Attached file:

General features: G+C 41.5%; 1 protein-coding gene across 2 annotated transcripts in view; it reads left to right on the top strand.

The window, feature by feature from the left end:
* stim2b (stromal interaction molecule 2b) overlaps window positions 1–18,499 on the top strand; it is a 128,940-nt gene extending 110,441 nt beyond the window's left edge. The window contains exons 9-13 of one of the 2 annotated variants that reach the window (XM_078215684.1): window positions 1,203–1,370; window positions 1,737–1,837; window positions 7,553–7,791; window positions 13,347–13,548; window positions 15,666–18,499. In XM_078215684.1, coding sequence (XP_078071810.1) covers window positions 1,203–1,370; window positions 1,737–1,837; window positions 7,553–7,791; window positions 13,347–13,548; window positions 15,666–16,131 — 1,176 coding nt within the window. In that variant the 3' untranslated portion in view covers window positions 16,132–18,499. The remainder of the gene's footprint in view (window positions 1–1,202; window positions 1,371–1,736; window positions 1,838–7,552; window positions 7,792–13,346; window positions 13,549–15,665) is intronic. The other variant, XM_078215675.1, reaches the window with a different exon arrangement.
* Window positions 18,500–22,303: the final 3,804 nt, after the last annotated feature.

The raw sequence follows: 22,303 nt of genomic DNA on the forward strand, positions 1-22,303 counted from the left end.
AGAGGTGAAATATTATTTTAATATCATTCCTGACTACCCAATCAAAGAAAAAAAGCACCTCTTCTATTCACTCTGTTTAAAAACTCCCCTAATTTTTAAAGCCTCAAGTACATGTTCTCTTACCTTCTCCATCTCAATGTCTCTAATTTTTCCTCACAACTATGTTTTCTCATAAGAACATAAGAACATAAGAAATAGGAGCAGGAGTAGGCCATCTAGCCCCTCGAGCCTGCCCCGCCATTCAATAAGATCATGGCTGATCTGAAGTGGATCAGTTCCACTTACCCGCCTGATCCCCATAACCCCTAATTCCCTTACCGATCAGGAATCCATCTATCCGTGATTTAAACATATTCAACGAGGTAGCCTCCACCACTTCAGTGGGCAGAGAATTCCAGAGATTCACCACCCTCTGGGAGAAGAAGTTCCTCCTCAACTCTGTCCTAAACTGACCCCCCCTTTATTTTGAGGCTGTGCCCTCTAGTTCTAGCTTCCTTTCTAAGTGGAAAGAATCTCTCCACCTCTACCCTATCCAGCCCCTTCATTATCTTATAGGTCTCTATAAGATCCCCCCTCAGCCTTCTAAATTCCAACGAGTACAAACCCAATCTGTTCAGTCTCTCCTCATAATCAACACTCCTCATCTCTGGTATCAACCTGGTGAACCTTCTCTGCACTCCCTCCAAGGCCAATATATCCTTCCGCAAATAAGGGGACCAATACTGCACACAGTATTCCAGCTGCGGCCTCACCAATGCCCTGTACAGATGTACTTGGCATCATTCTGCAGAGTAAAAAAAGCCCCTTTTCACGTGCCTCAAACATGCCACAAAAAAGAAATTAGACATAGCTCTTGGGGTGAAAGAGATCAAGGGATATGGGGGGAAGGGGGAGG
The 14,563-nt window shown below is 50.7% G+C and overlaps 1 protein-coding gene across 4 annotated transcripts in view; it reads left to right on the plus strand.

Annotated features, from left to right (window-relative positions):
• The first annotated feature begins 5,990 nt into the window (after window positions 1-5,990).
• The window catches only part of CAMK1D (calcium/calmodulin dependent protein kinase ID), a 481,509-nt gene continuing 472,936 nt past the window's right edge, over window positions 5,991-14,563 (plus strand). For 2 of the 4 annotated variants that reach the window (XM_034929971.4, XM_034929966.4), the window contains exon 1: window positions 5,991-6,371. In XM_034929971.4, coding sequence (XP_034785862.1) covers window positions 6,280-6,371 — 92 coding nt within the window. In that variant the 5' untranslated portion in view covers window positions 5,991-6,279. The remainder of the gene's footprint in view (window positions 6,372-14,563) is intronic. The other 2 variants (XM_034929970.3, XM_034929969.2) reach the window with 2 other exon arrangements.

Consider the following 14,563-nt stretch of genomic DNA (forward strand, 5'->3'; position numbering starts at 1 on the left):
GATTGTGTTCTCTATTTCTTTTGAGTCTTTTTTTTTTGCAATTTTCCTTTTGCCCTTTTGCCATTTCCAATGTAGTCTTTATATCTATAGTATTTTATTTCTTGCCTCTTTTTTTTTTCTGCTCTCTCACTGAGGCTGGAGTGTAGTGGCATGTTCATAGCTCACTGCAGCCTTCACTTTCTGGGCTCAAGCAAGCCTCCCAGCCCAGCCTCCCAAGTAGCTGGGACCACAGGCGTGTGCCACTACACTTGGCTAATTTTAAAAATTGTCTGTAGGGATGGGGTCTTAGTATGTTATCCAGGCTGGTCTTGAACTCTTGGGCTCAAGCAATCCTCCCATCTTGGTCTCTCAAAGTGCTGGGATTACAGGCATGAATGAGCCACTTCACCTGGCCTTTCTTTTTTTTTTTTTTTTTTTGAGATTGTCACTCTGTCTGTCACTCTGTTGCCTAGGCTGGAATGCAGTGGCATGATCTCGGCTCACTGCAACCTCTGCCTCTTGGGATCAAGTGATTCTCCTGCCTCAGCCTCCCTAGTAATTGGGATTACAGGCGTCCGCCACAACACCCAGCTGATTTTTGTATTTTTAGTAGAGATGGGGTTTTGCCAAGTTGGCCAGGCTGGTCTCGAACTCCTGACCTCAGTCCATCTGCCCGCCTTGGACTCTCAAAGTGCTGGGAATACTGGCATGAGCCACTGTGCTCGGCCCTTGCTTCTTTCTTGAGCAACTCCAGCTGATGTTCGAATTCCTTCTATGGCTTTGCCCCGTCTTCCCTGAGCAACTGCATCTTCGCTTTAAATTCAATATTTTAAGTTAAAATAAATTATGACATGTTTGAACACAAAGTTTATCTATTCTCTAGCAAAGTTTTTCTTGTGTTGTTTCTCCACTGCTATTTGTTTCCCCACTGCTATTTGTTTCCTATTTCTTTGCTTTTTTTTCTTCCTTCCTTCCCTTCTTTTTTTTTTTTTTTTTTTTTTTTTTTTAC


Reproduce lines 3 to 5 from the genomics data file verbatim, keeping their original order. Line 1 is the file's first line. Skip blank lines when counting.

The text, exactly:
* stim2b (stromal interaction molecule 2b) overlaps window positions 1–18,499 on the top strand; it is a 128,940-nt gene extending 110,441 nt beyond the window's left edge. The window contains exons 9-13 of one of the 2 annotated variants that reach the window (XM_078215684.1): window positions 1,203–1,370; window positions 1,737–1,837; window positions 7,553–7,791; window positions 13,347–13,548; window positions 15,666–18,499. In XM_078215684.1, coding sequence (XP_078071810.1) covers window positions 1,203–1,370; window positions 1,737–1,837; window positions 7,553–7,791; window positions 13,347–13,548; window positions 15,666–16,131 — 1,176 coding nt within the window. In that variant the 3' untranslated portion in view covers window positions 16,132–18,499. The remainder of the gene's footprint in view (window positions 1–1,202; window positions 1,371–1,736; window positions 1,838–7,552; window positions 7,792–13,346; window positions 13,549–15,665) is intronic. The other variant, XM_078215675.1, reaches the window with a different exon arrangement.
* Window positions 18,500–22,303: the final 3,804 nt, after the last annotated feature.

The raw sequence follows: 22,303 nt of genomic DNA on the forward strand, positions 1-22,303 counted from the left end.